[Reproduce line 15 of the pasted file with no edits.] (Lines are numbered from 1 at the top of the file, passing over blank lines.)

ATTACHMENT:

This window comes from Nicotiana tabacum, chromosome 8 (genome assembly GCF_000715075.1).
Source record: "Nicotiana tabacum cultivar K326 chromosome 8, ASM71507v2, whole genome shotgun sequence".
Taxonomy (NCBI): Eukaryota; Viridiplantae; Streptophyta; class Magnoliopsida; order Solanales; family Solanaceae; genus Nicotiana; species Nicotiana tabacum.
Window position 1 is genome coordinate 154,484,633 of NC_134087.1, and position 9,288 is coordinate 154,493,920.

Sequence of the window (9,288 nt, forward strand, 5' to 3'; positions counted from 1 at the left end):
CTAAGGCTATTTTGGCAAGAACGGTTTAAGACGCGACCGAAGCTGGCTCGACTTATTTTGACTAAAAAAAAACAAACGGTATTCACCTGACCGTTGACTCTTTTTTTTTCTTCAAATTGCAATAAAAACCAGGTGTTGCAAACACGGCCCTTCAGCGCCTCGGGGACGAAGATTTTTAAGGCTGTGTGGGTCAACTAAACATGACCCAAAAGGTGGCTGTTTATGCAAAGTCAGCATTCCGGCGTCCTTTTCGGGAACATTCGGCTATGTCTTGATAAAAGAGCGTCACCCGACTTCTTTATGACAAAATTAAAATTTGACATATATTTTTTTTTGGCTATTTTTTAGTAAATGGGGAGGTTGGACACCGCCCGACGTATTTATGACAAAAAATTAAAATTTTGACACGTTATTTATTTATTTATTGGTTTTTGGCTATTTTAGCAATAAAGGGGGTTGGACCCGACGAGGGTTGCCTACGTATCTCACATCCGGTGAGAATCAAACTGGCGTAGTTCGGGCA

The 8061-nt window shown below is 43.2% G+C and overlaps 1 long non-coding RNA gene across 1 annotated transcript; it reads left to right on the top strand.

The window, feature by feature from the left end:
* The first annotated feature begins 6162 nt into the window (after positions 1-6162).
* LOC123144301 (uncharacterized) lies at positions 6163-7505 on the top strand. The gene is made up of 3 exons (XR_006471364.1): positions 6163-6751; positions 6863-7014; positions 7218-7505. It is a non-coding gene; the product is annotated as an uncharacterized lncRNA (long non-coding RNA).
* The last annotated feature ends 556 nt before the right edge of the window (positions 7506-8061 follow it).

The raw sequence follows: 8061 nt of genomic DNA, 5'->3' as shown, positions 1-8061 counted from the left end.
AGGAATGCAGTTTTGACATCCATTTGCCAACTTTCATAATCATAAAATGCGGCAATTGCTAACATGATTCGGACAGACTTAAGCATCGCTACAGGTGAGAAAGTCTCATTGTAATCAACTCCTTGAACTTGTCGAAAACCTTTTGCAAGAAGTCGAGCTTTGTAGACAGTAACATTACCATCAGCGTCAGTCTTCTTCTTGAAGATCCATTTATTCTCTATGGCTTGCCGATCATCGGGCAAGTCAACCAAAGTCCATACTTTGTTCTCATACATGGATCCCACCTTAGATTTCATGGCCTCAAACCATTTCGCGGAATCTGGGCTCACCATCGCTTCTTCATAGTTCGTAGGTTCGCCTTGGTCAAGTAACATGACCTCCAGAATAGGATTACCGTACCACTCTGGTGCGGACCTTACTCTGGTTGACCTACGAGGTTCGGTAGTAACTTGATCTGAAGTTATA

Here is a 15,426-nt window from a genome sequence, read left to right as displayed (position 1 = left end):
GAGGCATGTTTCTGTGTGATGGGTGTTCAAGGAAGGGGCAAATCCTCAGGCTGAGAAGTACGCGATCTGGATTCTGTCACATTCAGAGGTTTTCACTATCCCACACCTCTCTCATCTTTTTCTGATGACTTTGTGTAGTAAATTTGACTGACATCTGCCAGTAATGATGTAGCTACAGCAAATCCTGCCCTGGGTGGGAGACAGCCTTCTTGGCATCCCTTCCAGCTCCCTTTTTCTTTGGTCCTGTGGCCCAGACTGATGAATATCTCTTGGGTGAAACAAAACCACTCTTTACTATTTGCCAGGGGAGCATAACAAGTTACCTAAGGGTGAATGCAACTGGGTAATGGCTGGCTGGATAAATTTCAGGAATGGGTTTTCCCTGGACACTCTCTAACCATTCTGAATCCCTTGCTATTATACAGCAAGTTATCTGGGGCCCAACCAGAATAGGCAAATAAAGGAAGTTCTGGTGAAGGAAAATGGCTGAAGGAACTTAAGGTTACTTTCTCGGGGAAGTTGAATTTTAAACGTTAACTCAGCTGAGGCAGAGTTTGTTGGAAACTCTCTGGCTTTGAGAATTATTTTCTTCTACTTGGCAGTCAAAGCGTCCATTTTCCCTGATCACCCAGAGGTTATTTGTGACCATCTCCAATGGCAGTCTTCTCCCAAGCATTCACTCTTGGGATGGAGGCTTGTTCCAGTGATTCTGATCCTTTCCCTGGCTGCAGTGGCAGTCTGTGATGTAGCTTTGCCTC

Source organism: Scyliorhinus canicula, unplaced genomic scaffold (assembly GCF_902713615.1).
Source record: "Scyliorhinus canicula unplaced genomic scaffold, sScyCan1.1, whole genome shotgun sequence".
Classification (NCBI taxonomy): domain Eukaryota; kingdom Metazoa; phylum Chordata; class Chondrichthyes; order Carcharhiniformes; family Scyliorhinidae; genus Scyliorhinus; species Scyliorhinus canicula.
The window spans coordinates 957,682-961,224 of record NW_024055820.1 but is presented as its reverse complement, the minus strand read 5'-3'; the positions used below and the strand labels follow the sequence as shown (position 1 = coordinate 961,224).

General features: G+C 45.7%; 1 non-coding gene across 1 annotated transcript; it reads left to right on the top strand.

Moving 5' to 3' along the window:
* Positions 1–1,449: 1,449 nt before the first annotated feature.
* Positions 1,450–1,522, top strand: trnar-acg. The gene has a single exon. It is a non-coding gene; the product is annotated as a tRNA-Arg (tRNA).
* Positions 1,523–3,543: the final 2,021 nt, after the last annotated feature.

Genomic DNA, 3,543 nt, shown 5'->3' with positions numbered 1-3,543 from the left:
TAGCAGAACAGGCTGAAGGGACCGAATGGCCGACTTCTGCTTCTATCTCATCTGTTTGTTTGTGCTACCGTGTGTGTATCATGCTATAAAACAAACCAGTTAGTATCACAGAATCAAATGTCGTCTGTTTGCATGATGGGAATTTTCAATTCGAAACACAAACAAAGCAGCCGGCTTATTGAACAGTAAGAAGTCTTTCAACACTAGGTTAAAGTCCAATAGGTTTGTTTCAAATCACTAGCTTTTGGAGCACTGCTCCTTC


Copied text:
GAGGCATGTTTCTGTGTGATGGGTGTTCAAGGAAGGGGCAAATCCTCAGGCTGAGAAGTACGCGATCTGGATTCTGTCACATTCAGAGGTTTTCACTATCCCACACCTCTCTCATCTTTTTCTGATGACTTTGTGTAGTAAATTTGACTGACATCTGCCAGTAATGATGTAGCTACAGCAAATCCTGCCCTGGGTGGGAGACAGCCTTCTTGGCATCCCTTCCAGCTCCCTTTTTCTTTGGTCCTGTGGCCCAGACTGATGAATATCTCTTGGGTGAAACAAAACCACTCTTTACTATTTGCCAGGGGAGCATAACAAGTTACCTAAGGGTGAATGCAACTGGGTAATGGCTGGCTGGATAAATTTCAGGAATGGGTTTTCCCTGGACACTCTCTAACCATTCTGAATCCCTTGCTATTATACAGCAAGTTATCTGGGGCCCAACCAGAATAGGCAAATAAAGGAAGTTCTGGTGAAGGAAAATGGCTGAAGGAACTTAAGGTTACTTTCTCGGGGAAGTTGAATTTTAAACGTTAACTCAGCTGAGGCAGAGTTTGTTGGAAACTCTCTGGCTTTGAGAATTATTTTCTTCTACTTGGCAGTCAAAGCGTCCATTTTCCCTGATCACCCAGAGGTTATTTGTGACCATCTCCAATGGCAGTCTTCTCCCAAGCATTCACTCTTGGGATGGAGGCTTGTTCCAGTGATTCTGATCCTTTCCCTGGCTGCAGTGGCAGTCTGTGATGTAGCTTTGCCTC